Many doctors and dietitians will tell you that supplements are unnecessary and a balanced diet will provide you with all the nutrition you need and more. Supplements just don’t compare with a nutritional diet and don’t have the same protective effects against certain types of cancers and other lifestyle diseases. However, there are some cases where supplements can play a helping hand in managing a condition or making up for a deficit. For those who don’t require them, what harm can they do, right?
Perhaps it’s time for a rethink of this commonly held idea. A large new study has estimated that supplements send about 23,000 people to the emergency room in the U.S. each year, and around 10% of those visits result in hospitalizations .
The study was published in the New England Journal of Medicine and was based on 10 years worth of data on visits to the emergency department across 63 hospitals in America. The visits that were due to dietary supplementation (herbals, complementary nutritionals, micronutrients) were then analysed. Despite people seeing supplements as harmless, the results were quite alarming.
Based on this information, collected between 2004 and 2013, the researchers calculated that around 23,005 individuals end up in the emergency room annually because of reactions to these supplements, and that an estimated 2,154 of these end up hospitalized.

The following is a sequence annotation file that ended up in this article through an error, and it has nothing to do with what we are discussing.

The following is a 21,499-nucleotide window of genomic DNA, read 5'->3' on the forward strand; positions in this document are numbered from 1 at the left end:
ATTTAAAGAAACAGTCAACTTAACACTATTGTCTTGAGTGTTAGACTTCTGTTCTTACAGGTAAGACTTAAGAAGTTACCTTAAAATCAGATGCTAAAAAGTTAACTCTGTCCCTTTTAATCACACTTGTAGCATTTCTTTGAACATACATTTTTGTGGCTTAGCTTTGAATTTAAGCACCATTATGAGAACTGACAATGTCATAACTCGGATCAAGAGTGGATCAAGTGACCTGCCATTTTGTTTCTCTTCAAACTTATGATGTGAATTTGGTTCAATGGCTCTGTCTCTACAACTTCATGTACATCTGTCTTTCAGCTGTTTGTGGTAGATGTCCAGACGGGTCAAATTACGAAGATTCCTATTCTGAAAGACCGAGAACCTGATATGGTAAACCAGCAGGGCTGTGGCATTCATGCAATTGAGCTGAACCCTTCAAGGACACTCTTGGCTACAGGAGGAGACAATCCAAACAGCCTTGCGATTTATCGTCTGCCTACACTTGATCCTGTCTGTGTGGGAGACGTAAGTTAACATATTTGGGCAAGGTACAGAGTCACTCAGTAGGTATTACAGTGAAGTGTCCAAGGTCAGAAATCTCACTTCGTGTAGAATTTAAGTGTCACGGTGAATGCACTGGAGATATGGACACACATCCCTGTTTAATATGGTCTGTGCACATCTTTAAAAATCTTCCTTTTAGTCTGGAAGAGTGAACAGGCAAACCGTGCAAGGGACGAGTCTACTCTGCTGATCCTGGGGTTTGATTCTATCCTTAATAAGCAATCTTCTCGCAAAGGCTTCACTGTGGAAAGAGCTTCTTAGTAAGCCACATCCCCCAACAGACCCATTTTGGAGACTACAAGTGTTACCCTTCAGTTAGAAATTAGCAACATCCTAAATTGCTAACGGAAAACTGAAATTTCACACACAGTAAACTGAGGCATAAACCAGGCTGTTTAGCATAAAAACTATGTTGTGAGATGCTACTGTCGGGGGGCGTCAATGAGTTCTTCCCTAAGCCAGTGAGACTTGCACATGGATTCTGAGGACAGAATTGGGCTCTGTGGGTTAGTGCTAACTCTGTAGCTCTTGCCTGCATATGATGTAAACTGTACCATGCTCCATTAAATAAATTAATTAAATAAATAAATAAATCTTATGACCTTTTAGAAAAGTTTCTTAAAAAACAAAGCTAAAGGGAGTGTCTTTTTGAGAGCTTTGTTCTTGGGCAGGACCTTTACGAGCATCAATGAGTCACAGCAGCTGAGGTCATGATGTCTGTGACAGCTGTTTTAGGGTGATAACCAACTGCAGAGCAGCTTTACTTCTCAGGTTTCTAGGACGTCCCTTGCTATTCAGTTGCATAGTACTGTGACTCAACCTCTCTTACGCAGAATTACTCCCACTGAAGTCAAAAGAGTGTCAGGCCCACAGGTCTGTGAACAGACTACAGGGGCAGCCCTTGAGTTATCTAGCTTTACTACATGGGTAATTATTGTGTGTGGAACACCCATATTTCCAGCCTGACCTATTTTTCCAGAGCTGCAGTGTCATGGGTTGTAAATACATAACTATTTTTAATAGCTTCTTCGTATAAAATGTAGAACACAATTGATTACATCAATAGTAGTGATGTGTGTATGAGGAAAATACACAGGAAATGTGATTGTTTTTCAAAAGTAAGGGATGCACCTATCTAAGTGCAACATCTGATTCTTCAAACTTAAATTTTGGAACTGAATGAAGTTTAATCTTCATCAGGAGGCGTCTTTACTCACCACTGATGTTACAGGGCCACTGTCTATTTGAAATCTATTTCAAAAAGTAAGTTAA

Breaking it down a bit, almost 30% of those treated were young adults, although the elderly were twice as likely to need treatment. A worryingly large number of visits also involved cases where unsupervised children had accidentally ingested a supplement. But when those were removed from the equation, the large majority of visits were due to herbal or complementary nutritional products, with those taken to boost energy or lose weight commonly to blame. Events those people tended to be seen for were chest pain, palpitations and an abnormally high heart rate.
The purpose of the study in not to label supplements as dangerous but to rather highlight misuse or when they can become harmful. Anyone can buy supplements without a prescription and they don’t usually know a great deal about them other than what they have seen on an ad. However, there can be certain drug interactions, excessive intakes or blood thinning effects.
The take-home message here is not necessarily that supplements are “dangerous”; rather, the study highlights an important problem with this industry. Unlike prescribed or over-the-counter medicines, supplements aren’t required to undergo safety testing or gain FDA approval. This is of particular concern for people who are taking medications that supplements can interfere with. And with greater than 50% of Americans estimated to be popping at least one supplement daily or occasionally, this is an issue.
Whether or not supplements offer any benefit to those who don’t need them remains a contentious topic with mixed evidence, but regardless, not just in light of these findings, there is a clear need for stricter regulation of these products.